Who’d ever have thought all of that would ever happen?

For me, life will never be the same, no matter what the latest sly trick that is thrown into the circus ring. If I survive the disgraceful witchhunt that saw me hounded out of the shortlist hustings for Prospective Parliamentary Candidate at GE2019 less than 24 hours before the event, I’ll work tirelessly to build on the platform created by Jeremy Corbyn and supported so valiantly by the members of the Labour Party, despite the undermining and sabotages that we all knew about and felt from within the party – as the leaked report has confirmed for us all.

I’d love to do that within the Labour Party, but if that is not to be I will do it outside of it.

Never has the true socialist left of the Labour Party been so strong numerically and ideologically. And it would be a travesty if we were to let that opportunity go to waste.

The Jeremy Corbyn legacy must live on and evolve. We are the ones who can exhibit our gratitude to this great man by following his example in how to speak to power, oppose inequality, injustice and all forms of oppression, bigotry, prejudice, hate and racism.

For the many, not the few.

Terry Deans, Plymouth Moor View CLP

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6 Comments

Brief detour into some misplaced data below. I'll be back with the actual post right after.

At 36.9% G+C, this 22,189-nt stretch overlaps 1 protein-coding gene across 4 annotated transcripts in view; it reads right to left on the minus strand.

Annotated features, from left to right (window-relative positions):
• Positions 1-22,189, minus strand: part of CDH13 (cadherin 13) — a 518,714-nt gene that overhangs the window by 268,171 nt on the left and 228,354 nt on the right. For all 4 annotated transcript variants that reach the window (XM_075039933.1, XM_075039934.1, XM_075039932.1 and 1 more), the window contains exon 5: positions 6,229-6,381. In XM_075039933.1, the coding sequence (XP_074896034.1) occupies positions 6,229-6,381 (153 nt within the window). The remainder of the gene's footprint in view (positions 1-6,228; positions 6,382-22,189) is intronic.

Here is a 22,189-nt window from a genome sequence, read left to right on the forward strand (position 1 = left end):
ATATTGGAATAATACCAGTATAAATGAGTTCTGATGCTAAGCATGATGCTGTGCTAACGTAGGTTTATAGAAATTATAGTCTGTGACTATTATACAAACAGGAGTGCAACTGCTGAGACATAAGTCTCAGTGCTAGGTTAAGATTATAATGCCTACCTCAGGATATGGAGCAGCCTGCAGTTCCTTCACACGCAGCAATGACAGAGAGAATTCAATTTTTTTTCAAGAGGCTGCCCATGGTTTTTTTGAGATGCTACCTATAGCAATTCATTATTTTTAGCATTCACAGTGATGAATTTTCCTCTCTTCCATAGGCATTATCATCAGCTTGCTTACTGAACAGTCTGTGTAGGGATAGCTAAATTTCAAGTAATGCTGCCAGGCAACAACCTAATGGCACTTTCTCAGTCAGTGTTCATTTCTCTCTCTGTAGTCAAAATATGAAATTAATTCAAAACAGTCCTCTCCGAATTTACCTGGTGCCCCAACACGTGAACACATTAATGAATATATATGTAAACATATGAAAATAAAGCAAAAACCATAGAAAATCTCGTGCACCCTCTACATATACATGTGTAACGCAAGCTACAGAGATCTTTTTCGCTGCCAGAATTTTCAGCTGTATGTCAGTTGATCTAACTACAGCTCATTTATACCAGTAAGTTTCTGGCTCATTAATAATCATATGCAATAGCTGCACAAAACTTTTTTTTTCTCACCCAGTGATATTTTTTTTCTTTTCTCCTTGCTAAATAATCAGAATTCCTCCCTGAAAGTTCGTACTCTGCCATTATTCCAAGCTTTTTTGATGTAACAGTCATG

1. Having known Terry many years he has to me been an inspiration. His kindness and thoughtfulness shine. He’s focused and driven and in my hometown plymouth the left of the party all know terry. He’s feared by those whom want no change and reveered by those who yearn for change.

    1. Thanks Jeff.

      Coming from a man such as yourself with your proud record of trade unionism and long experience and dedication to socialism and just simple justice and equality for your fellow man, I am very humbled by your kind words here.

      It’s a pleasure and honour for me to have met you and to stand alongside you I’m our shared values and aims.

      Best wishes and good luck to you and your family. See you very soon

  2. I’m moved to read your story. And I agree with your analysis. But I want Labour to win &
    if we have to sacrifice some principles on the way, I’ll do it. I’m sick of being in Opposition. I want to see Labour run this country again.

    1. Terry’s piece really resonates – I’ve been a Party member since I was in my twenties and I’m now nearly eighty, so I’ve seen, and campaigned under Leaders across the spectrum of left politics, but never felt more inspired than by Jeremy Corbyn. But Miriam we don’t need to sacrifice principles to win. We just need to recognise the cautious nature of much of the electorate and remember that most voters have only a passing interest in politics, so will be swayed by the media onslaught at election times, unless we can win them over by presenting a more mainstream image. We shouldn’t forget that the Leader who is almost certainly the least popular of all time among members, Tony Blair, did introduce the National Minimum Wage; did gear up the NHS in general and cancer treatment in general, and all but eradicated child poverty. Of course we don’t want to stifle healthy debate within the Party, but we have to present a united front to the electorate, and can best do that by getting involved at the grassroots. Broxtowe LP have provide one example of how we can do this. I honestly believe that the period between now and the next GE could be the best period for the LP ever if we all pull together.